“If you are in school today, the technologies you will use as an adult tomorrow have not been invented yet. Therefore, the life skill you need most is not the mastery of specific technologies, but mastery of the technium as a whole — how technology in general works. I like to think of this… as techno-literacy.” – The Technium
Applying diverse skills and tools is like breathing for folks like you and me.
Most of the time it’s automatic and what makes us feel alive.
But why is this so important?
For starters, breadth of knowledge means more than specializing to us. Yet intentionally leaving room for new skills and tools is a challenge for people who always tinker.
The problem is that we’re often unprepared to experiment with and best use the technology, concepts, and tools of tomorrow. Tomorrow might literally be tomorrow, or it might be shorthand for years from now.
Either way, it’s in our best interest to develop certain skills so that we can quickly practice and love things that don’t exist yet. Like steering the dark chocolate powered space ship that recycles its fuel into your taste buds (I want to be instantly ready to drive that sucker).
This is called future-proofing your brain.
And it’s actually possible to future-proof your brain for a world that doesn’t exist yet. Essentially, becoming equipped to embrace the things you’ll love… but can’t predict.
Adapting some principles from the technium (everything technology related) can help us do this.
Your Future Success Depends on This
Henry Ford learned the general skills required to become an auto industry visionary. Awesome, yes, but many people were unprepared to drive his Model T. Those that could had an advantage over everyone else.
Many scientists and engineers combined to create the Internet. But most people weren’t equipped to use it for almost three decades. Those that were – like Steve Jobs and Bill Gates – could quickly embrace this lovely thing and make magic happen.
It’s crucial to rock at operating in beginner mode with the pace that culture and technology evolves.
Besides, the technium says we can expect to devote as much energy, money, and time in maintaining a technology as we did in acquiring it.
Adopting this principle means having the skill to know when to switch beginner mode on, and more importantly, when not to.
If I act on the urge to join every new social network and online community, I won’t have the time, energy, or money to be ready for the dark chocolate powered space ship.
Bottom line: Be selective in which new tools and skills you add. Allow enough reserve resources for what will truly make you come alive.
Sabbaticals Don’t Have to Be Radical (but It Helps)
The technium believes in sabbaticals, and so do I.
Sometimes you need to give up one thing to squeeze in another. It sucks, but there’s only so much time in the day.
I had to give up TV, movies, and video games for new things that I loved more. Things like blogs, the Continuous Creation Challenge, Primal living, and helping other people.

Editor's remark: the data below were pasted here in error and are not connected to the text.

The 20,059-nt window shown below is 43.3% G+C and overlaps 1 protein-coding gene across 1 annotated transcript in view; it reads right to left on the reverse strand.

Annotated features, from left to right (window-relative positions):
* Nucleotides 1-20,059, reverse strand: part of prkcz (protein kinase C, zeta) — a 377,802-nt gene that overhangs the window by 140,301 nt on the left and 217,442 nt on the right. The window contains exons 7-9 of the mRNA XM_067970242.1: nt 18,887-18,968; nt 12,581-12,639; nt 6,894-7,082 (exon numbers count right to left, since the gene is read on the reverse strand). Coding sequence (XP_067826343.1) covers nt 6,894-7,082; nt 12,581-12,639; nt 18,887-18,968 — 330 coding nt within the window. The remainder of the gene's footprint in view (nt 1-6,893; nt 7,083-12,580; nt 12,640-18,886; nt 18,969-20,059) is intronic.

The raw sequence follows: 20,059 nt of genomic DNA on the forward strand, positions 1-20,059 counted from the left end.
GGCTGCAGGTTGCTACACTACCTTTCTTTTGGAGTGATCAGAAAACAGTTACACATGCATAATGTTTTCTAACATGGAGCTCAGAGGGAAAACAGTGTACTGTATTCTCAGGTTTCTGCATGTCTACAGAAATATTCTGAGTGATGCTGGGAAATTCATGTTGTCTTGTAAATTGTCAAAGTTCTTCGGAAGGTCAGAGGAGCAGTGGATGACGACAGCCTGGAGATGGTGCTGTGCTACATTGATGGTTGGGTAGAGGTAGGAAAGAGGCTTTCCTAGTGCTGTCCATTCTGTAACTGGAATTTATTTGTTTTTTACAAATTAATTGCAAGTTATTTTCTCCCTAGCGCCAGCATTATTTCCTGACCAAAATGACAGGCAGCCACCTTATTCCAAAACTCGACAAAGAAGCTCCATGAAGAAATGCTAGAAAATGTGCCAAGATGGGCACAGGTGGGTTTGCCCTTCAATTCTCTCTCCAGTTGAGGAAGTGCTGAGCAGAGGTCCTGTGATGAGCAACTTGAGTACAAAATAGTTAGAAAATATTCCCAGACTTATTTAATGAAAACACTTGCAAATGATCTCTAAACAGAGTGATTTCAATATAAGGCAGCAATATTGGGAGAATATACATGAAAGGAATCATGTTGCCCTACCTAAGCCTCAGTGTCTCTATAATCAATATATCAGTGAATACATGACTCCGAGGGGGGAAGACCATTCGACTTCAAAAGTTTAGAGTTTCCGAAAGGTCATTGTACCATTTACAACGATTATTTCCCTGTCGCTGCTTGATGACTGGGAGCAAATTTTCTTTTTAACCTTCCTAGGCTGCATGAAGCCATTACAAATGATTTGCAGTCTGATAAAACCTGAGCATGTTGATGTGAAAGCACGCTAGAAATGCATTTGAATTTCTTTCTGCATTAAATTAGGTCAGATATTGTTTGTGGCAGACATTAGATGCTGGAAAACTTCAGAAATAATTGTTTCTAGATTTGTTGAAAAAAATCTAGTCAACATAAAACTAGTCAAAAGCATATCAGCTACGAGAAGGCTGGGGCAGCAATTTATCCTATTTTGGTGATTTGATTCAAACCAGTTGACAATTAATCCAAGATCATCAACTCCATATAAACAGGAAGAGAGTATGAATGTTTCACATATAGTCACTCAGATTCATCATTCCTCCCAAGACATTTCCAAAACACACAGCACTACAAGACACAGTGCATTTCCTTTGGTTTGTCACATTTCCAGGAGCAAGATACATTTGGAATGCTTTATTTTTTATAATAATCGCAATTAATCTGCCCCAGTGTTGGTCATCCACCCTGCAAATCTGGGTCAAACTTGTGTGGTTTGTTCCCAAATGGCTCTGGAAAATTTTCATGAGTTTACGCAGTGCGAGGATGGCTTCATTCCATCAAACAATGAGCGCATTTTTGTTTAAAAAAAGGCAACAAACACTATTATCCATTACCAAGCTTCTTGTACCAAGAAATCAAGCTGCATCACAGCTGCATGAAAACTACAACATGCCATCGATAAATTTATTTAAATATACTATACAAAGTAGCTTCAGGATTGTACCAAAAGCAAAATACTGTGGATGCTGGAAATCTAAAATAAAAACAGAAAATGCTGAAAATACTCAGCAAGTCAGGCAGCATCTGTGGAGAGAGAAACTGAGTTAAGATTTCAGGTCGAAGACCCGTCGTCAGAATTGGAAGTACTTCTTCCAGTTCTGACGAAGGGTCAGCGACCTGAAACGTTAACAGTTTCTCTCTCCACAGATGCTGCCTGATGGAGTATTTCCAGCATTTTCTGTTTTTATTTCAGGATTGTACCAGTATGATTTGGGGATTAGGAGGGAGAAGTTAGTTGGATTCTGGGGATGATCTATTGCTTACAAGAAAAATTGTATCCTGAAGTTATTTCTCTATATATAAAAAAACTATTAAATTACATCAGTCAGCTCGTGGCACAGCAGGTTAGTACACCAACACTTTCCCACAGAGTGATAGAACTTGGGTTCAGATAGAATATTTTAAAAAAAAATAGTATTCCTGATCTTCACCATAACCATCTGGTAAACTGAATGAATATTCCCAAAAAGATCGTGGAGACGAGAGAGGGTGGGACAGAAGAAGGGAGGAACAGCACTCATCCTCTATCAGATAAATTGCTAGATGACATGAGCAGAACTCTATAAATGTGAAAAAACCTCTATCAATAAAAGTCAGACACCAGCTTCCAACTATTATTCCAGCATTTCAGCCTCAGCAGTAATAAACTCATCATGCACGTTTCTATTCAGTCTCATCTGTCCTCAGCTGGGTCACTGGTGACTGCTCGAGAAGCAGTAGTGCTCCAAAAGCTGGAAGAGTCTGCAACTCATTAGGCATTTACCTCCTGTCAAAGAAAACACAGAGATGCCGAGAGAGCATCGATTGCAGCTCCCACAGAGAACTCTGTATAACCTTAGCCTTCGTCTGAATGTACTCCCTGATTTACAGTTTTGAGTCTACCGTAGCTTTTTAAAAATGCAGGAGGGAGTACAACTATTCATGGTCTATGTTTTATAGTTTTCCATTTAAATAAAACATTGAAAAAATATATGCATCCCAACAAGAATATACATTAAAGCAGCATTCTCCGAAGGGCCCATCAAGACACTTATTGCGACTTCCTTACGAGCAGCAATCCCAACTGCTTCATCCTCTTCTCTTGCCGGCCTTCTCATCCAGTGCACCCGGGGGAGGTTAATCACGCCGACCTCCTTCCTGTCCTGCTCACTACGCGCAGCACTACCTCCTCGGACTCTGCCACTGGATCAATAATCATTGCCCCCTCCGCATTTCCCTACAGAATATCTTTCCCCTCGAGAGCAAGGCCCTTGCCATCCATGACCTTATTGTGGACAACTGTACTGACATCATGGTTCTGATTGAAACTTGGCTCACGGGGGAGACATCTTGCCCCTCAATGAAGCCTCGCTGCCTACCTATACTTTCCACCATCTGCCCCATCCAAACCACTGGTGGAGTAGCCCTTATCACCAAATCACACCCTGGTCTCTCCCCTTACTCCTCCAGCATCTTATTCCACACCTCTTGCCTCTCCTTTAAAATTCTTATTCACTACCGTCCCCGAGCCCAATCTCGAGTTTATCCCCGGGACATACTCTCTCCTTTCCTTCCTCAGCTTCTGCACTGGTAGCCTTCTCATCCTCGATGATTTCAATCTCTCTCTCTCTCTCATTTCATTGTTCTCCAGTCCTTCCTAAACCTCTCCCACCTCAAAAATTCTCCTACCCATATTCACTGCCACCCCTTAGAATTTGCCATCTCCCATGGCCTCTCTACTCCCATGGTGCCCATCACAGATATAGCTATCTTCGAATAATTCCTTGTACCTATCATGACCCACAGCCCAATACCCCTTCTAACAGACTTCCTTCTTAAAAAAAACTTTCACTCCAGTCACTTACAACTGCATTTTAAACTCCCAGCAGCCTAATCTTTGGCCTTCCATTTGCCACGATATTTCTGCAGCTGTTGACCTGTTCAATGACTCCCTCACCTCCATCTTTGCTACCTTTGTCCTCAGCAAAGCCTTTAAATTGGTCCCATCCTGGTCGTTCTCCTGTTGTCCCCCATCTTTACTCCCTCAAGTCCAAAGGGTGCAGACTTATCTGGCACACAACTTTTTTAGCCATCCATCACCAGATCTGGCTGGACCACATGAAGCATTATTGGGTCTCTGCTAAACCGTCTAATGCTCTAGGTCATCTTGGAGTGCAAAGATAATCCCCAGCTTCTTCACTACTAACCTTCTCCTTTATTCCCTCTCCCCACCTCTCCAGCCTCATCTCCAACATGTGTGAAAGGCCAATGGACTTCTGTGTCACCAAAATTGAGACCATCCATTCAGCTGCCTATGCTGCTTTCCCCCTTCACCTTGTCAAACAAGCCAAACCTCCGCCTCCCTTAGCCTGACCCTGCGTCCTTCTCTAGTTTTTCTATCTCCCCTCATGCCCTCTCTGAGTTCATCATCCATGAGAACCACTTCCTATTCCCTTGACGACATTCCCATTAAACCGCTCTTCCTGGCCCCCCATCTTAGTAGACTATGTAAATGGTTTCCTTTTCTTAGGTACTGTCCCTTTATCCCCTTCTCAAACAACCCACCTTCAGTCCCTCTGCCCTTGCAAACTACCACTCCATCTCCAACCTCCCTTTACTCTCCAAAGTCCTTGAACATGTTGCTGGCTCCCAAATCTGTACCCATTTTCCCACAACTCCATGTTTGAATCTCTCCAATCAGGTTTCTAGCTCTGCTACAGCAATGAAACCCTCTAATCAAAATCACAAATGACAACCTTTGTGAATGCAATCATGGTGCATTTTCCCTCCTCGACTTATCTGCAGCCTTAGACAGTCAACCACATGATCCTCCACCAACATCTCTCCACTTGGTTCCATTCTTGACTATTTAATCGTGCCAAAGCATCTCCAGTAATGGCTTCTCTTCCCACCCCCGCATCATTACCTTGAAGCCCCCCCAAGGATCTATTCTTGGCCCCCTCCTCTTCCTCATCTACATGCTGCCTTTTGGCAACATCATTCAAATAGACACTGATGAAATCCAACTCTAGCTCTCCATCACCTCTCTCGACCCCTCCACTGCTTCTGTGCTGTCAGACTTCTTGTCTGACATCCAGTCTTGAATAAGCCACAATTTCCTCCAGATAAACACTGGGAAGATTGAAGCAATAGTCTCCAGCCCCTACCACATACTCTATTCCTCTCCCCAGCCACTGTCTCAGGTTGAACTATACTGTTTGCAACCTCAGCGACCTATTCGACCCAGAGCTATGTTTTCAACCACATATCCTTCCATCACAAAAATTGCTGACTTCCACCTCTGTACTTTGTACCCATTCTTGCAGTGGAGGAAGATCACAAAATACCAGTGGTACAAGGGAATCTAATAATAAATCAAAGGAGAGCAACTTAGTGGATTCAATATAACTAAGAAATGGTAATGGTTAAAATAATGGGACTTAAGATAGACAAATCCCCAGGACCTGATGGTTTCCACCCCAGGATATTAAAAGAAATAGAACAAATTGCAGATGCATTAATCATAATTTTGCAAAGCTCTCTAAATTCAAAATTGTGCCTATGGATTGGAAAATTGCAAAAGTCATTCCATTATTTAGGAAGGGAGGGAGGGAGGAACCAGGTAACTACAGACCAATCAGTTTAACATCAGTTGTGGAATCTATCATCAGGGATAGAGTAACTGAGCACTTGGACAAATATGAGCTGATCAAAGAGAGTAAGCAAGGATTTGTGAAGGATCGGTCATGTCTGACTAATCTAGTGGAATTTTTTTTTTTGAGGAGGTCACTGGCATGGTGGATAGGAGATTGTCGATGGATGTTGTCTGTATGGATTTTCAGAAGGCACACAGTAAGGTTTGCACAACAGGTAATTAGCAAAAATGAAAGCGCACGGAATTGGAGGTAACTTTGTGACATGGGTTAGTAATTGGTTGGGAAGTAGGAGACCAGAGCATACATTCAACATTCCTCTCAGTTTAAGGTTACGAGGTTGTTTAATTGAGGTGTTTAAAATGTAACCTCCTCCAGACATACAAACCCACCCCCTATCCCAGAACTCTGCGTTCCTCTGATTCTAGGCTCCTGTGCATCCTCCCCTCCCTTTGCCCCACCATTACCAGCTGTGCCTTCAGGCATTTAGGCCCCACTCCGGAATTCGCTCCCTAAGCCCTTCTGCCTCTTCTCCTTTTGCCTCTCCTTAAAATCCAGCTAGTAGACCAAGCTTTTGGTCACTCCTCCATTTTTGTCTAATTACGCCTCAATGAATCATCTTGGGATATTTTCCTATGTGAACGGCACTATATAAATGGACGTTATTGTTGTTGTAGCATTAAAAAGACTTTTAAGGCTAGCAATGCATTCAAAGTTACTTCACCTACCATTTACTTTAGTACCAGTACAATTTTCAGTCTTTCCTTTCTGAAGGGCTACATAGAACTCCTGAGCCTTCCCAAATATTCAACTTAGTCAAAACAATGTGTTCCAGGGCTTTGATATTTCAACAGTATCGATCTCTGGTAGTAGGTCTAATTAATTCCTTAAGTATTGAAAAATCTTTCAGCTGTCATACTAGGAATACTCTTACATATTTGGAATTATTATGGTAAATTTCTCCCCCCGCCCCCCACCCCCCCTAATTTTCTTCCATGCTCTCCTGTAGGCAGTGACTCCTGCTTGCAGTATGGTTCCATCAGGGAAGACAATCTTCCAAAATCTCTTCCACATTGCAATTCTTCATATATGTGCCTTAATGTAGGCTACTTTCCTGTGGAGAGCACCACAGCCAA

It was only by going on sabbatical from what was holding me back that I had the time to build skills to future-proof my brain.
Skills like better awareness and absorption of new information. Learning how to learn better. Or building the blueprint to honor my ancestral health. These skills are valuable now … and will be a decade later.
Bottom line: Intentionally and consistently take sabbaticals from your current skills and tools. Just because we let something go doesn’t mean we can’t add it back later.
Speaking of letting go …
Cultivate Intentional Ignorance
Did you know that modern science still doesn’t fully understand how general anesthesia works? That’s insane!
The critical lesson here follows the technium principle that, “understanding how a technology works is not necessary to use it well.”
I can still drive a dark chocolate powered space ship without understanding how it works.
But it’s hard for people to cultivate intentional ignorance and not find out what makes something tick. After all, we’re wired to discover how everything works.
Here’s a super-quick personal case study.
For a decade, it was my job to tell co-workers and vendors how their software systems worked. I had to do it.
But during my personal renaissance, I learned that I’d rather spend my life enjoying the world instead of just learning about it.
I’d rather enjoy watching my son’s toddler brain grow than trying to understand how it operates. Becoming toddler-literate (being able to read his signs) is more important than having toddler-comprehension.
Bottom line: Letting go of the need to understand how everything works leads to more enjoyment and energy for new tools or skills.
Untold Rewards Await …
The more we master timeless skills, the better we future-proof ourselves against the volatility of evolution.
Be selective with the current and future tools you use. Intentionally and steadily take sabbaticals from your current toolbox.
Let go of the urge to find out what makes everything tick.
Once you apply one or more of these future-proof skills, you’ll find your path to a rewarding tomorrow.
So tell us:
Which of these principles resonates with you? And what principles would you add to future-proof your brain?
Join the conversation here or on a (hopefully) future-proof social media site to share your insight!